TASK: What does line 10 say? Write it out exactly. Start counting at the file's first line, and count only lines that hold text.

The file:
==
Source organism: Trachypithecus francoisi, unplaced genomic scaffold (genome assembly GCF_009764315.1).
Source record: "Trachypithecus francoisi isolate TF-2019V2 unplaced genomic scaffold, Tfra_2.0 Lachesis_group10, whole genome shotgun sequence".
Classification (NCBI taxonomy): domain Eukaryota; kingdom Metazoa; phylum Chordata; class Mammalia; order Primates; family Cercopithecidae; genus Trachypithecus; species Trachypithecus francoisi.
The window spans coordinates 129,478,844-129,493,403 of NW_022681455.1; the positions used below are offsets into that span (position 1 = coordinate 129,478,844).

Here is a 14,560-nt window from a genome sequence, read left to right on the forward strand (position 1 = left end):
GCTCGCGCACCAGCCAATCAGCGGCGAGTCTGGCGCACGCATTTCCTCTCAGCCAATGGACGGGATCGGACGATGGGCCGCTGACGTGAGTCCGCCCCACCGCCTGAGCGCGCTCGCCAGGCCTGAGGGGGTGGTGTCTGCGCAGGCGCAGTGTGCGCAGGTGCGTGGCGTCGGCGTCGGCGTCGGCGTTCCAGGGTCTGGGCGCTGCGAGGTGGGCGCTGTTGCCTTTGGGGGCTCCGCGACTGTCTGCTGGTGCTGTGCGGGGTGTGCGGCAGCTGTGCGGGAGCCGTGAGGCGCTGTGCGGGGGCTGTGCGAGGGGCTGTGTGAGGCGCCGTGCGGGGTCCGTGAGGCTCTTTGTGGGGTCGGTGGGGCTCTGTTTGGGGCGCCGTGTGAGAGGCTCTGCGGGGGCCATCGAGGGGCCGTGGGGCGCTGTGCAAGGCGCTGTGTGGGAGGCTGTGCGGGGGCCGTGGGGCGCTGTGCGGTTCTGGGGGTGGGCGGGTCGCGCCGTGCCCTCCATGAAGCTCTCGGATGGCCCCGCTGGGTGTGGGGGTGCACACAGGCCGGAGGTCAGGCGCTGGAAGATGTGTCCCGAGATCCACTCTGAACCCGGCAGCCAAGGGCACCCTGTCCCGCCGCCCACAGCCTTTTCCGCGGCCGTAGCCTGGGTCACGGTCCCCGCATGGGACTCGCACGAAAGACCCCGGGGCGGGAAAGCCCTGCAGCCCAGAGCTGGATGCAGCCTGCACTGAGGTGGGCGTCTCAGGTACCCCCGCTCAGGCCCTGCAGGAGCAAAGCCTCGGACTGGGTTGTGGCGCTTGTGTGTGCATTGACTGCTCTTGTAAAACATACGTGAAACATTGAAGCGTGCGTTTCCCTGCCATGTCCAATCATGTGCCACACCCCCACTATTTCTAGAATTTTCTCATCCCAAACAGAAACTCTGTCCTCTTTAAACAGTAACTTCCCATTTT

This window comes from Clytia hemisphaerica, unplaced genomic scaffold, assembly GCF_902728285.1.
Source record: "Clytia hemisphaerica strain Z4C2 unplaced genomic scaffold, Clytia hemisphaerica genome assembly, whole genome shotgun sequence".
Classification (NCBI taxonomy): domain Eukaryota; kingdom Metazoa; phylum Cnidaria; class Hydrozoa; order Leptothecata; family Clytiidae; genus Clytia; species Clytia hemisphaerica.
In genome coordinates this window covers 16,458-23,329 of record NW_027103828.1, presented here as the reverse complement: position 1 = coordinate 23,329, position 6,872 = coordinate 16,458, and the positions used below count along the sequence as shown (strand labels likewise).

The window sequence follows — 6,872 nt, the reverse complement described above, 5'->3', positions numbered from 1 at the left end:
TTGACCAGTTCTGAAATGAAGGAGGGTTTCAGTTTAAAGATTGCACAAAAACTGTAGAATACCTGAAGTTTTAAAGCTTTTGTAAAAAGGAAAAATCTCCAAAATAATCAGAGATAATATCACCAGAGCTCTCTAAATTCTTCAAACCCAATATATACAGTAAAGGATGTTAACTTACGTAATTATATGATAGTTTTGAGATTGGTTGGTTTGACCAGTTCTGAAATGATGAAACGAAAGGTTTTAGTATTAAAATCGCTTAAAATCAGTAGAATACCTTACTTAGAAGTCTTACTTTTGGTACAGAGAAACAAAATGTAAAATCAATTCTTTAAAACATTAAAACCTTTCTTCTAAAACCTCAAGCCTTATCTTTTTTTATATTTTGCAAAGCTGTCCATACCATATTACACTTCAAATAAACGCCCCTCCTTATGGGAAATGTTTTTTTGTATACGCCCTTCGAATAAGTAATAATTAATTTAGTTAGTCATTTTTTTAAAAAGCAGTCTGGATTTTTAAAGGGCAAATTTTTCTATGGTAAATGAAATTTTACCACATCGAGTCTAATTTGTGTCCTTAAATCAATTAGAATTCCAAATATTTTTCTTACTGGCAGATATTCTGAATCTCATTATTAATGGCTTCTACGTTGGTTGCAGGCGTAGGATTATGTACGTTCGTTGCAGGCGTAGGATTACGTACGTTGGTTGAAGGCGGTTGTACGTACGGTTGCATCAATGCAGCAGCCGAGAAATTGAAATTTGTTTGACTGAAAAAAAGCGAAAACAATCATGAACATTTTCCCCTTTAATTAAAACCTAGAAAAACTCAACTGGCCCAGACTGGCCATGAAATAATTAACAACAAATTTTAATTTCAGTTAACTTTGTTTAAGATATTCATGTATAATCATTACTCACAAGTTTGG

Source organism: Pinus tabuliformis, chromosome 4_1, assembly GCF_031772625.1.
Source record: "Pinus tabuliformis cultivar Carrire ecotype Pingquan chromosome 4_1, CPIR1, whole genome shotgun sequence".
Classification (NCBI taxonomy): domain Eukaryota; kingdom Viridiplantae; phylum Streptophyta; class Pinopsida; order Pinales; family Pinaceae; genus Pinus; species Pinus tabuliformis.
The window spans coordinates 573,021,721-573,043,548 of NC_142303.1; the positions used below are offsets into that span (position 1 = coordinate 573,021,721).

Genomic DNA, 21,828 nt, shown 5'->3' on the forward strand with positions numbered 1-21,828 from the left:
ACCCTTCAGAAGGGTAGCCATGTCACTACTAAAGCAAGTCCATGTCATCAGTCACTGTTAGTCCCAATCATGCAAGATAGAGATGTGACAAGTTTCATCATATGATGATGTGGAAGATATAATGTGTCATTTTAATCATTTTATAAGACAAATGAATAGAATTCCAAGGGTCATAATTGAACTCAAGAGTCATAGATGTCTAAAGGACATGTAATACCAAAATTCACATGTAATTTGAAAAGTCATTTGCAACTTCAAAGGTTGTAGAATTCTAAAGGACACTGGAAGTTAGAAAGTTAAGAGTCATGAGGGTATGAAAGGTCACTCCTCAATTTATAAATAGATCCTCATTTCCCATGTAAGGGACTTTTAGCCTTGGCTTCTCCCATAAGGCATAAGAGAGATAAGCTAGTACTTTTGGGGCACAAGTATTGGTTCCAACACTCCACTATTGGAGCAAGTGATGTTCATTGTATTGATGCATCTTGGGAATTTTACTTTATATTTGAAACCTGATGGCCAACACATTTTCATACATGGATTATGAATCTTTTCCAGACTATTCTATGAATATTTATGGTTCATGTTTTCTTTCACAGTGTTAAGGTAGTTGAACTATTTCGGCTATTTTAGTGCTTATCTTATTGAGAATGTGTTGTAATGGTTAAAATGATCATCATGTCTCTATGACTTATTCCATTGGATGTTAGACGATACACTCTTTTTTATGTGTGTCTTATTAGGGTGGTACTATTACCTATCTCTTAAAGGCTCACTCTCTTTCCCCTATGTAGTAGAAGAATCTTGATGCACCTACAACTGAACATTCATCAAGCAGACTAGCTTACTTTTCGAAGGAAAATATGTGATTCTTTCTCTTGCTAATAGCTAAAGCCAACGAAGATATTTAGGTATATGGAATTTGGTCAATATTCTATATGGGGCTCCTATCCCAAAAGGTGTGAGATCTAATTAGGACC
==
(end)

In genome coordinates this window covers 16,458-23,329 of record NW_027103828.1, presented here as the reverse complement: position 1 = coordinate 23,329, position 6,872 = coordinate 16,458, and the positions used below count along the sequence as shown (strand labels likewise).